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ju90 discusses the recent cuts, as she takes her show on tour / 5 April 2011

Ju Gosling: Please do not touch the artwork. Image © Ju Gosling

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This week we are all still trying to process the impact of the Arts Council cuts, not just to Disability Arts organizations like Dada South, but also to the ‘mainstream’ organizations. Which activities will be dropped when organizations are facing a 7-10%+ cut (more in real terms) in the next financial year? Surely it will include a large number of ‘educational’, ‘outreach’ and ‘community based’ activities, all of which will disproportionately affect disabled people?

This, of course, follows even greater cuts by local authorities, not just to independent arts organizations but also to their own departments. So while my local arts centre, Stratford Circus, will receive an increase from ACE, Newham Council’s arts department now contains just one officer, down from four-plus last year, which will inevitably affect arts activity levels in the borough. And while Newham has very few arts organizations to cut in the first place, the chances of setting up new ones now seem very slight indeed, at least if they are dependent on public funding.

I recently returned from Newcastle where my experiences show that the ‘mainstream’ has a long way to go in any case to include disabled artists. I arrived at the Centre for Life to take part in a panel discussion linked to my Abnormal exhibition, only to find tables being set up on a high stage with no ramp or lift to it. It took a long time for them to realize what I was talking about when I suggested there might be a problem… then came the explanation “Of course, this was really built for performers.” This in a brand-new, Heritage Lottery Funded building.

However, once we had relocated the panel to the pit, the discussion went well. As the scientist on the panel agreed with just about everything I said, it was even harder than previously to work out why the exhibition was ‘too controversial’ for its original location at the Bioscience Centre, and had to be shoe-horned into the paid-entry visitor centre instead after just 48 hours. It was indisputable, though, that this meant thousands more people saw it (an estimated footfall of 30,000), albeit it in less than ideal conditions.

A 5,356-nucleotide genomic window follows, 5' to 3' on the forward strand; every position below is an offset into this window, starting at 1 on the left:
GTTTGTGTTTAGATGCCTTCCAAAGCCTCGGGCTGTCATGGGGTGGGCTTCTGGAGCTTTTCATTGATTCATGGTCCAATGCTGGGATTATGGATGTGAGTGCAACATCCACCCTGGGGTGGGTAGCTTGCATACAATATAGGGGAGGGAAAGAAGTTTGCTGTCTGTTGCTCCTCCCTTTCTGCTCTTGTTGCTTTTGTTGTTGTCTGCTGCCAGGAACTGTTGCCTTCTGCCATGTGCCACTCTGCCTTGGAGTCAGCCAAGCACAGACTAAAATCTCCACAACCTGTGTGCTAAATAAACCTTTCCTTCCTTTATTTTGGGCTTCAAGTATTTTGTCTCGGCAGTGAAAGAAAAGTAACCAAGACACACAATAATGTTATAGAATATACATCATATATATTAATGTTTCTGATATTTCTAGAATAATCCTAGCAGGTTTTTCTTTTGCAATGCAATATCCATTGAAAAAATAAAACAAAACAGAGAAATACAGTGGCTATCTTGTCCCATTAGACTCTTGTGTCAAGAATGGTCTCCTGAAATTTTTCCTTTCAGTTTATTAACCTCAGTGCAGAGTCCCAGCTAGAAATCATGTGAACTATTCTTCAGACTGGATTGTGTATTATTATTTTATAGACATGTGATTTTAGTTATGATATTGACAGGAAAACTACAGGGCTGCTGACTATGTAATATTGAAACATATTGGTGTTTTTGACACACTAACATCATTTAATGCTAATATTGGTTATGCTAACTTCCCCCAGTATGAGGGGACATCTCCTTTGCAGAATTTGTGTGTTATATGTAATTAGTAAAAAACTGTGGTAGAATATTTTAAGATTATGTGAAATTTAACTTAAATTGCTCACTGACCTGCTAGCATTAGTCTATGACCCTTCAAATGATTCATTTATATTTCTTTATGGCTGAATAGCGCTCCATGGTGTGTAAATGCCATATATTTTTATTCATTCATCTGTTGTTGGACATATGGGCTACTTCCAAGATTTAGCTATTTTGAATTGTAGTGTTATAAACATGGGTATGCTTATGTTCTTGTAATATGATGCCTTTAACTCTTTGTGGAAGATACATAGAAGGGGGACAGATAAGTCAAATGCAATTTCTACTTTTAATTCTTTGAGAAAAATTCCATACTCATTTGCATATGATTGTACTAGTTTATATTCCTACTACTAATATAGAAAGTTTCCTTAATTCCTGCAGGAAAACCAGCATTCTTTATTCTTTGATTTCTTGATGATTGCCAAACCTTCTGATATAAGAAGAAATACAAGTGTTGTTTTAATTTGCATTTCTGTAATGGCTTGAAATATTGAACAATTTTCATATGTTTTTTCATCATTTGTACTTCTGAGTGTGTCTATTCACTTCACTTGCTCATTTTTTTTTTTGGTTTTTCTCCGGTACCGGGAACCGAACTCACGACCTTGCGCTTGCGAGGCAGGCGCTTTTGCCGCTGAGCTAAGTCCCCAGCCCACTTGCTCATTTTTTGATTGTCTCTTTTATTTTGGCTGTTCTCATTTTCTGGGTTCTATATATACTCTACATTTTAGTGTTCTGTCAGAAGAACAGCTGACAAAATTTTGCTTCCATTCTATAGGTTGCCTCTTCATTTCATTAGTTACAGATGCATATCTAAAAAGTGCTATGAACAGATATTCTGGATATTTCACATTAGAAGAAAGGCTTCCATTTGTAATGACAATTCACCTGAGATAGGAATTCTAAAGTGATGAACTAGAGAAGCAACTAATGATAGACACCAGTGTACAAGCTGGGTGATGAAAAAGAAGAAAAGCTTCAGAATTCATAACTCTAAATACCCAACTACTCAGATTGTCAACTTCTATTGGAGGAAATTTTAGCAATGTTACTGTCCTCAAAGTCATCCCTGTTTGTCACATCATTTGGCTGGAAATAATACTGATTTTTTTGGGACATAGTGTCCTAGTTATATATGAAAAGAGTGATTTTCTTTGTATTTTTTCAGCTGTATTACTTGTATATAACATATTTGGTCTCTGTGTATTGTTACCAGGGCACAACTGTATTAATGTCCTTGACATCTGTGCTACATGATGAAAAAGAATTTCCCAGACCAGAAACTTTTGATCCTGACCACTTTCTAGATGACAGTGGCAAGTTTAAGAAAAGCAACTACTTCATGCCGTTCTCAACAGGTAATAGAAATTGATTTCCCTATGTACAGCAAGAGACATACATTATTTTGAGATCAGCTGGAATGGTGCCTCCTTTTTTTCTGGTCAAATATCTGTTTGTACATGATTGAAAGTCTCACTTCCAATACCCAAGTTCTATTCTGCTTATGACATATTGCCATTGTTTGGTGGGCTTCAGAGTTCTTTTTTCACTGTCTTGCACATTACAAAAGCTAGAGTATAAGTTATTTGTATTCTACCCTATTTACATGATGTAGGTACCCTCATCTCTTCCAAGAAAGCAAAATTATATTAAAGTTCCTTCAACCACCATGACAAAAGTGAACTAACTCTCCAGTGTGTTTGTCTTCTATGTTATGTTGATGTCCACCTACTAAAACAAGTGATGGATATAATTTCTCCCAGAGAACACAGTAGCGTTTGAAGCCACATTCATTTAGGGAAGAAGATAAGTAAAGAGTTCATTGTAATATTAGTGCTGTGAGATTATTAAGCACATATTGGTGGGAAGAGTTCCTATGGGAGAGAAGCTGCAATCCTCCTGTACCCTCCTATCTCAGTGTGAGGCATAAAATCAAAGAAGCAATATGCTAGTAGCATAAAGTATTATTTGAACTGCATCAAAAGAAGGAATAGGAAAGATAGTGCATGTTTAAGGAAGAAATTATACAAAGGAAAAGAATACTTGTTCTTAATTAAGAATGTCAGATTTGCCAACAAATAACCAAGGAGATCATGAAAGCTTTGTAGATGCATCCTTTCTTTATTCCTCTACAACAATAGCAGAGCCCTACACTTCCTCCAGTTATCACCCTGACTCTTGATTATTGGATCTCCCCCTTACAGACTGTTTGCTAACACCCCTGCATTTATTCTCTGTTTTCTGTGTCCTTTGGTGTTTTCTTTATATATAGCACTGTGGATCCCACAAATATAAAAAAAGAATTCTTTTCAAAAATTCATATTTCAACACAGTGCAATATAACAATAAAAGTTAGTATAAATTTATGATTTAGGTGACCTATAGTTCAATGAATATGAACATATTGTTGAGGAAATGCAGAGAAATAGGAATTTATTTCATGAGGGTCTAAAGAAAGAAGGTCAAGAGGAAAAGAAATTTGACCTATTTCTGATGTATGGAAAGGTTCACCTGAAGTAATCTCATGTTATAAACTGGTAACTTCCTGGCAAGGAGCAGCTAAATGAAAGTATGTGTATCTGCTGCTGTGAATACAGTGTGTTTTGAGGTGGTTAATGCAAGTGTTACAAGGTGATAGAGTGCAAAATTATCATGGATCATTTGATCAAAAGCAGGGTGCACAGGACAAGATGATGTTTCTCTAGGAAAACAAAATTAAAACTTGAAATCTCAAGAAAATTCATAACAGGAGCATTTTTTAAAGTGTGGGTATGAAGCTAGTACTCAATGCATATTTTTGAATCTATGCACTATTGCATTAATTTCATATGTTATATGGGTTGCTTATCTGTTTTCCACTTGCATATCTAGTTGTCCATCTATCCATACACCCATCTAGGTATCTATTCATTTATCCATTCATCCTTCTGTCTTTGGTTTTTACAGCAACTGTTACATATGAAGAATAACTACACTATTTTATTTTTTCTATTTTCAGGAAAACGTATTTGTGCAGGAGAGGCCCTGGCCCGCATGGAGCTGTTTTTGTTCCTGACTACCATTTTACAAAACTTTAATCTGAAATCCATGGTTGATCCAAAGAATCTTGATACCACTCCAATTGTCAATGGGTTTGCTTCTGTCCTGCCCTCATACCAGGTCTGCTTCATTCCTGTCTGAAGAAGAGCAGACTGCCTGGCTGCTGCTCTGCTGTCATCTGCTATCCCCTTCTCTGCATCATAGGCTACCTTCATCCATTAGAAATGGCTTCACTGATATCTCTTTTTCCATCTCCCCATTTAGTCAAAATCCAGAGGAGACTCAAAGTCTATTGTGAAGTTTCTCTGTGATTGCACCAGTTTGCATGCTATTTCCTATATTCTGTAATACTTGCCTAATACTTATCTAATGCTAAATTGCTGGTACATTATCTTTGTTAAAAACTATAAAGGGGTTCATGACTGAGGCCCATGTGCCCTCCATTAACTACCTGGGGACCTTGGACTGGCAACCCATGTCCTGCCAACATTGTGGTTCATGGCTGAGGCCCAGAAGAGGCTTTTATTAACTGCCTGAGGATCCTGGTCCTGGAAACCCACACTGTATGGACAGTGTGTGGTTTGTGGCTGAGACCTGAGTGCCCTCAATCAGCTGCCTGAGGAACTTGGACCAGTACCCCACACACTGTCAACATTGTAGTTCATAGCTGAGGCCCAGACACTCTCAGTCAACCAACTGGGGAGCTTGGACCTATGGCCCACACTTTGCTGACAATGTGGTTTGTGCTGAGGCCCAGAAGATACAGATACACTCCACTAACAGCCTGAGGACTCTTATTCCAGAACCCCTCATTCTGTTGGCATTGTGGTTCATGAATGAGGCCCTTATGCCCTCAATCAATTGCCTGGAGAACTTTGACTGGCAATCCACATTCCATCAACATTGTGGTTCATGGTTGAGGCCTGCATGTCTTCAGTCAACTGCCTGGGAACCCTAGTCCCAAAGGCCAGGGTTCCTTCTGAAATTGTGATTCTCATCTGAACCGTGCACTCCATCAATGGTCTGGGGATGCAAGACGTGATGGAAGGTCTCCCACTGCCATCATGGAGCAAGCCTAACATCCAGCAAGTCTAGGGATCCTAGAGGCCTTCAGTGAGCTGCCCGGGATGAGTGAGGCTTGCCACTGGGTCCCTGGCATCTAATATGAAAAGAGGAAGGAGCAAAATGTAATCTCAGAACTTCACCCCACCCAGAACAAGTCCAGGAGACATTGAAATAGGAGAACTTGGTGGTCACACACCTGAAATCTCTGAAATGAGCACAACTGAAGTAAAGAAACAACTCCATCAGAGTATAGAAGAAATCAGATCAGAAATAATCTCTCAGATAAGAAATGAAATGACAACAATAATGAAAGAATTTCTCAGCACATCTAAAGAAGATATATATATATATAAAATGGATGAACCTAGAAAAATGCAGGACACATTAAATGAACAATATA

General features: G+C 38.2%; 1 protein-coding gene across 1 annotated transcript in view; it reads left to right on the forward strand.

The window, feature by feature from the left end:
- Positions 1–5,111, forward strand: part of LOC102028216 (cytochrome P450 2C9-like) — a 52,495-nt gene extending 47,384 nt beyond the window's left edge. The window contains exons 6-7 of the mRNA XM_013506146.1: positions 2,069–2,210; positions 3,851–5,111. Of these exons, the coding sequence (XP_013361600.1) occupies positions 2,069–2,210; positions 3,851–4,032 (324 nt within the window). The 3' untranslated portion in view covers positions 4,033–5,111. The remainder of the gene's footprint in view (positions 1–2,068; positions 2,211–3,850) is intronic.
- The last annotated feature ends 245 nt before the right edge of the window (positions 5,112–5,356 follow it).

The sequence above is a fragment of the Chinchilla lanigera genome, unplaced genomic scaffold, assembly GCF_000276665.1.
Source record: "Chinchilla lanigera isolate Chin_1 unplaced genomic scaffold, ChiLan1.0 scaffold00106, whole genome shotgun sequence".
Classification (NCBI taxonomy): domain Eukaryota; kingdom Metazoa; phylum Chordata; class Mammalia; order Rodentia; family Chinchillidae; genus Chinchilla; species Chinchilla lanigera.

A workshop with Arcadea members a few days later went well too. Another positive impact of Abnormal being in Newcastle has been to forge a new relationship between the Centre for Life and Arcadea that should result in more disabled artists being able to show their work there in future. Only then will change happen.

I was glad to move the show on the following week, though, to one of my favourite places, the west coast of Wales, or more specifically to the Oriel Joanna Field gallery at the Torch Theatre in Milford Haven. A locally based disabled artist, Tony Malone, helped me to install the show, and Sara Beer from Disability Arts Cymru joined me at the artist’s talk that preceded the opening. All concerned hoped that this would be the start of a new relationship between the gallery and disabled artists, and Tony had booked his own show there by the end of the PV. So although I had wondered in retrospect if 1 April had been a good date to choose for a private view, I needn’t have worried!

I usually make a new piece of work for each date on the tour, and inspired in equal parts by the Newcastle experience and the ACE cuts, made the attached. This was sketched out in the Newcastle workshop, and shot on the windowsill outside Tony’s house while dodging oncoming traffic. ‘Please do not touch the artwork’ is freely available for use by anyone who wishes to oppose arts cuts, whether locally or nationally: email me on if you require a high-res copy, or feel free to download this one if not.

Keywords: access issues,alternative technology,disability art,funding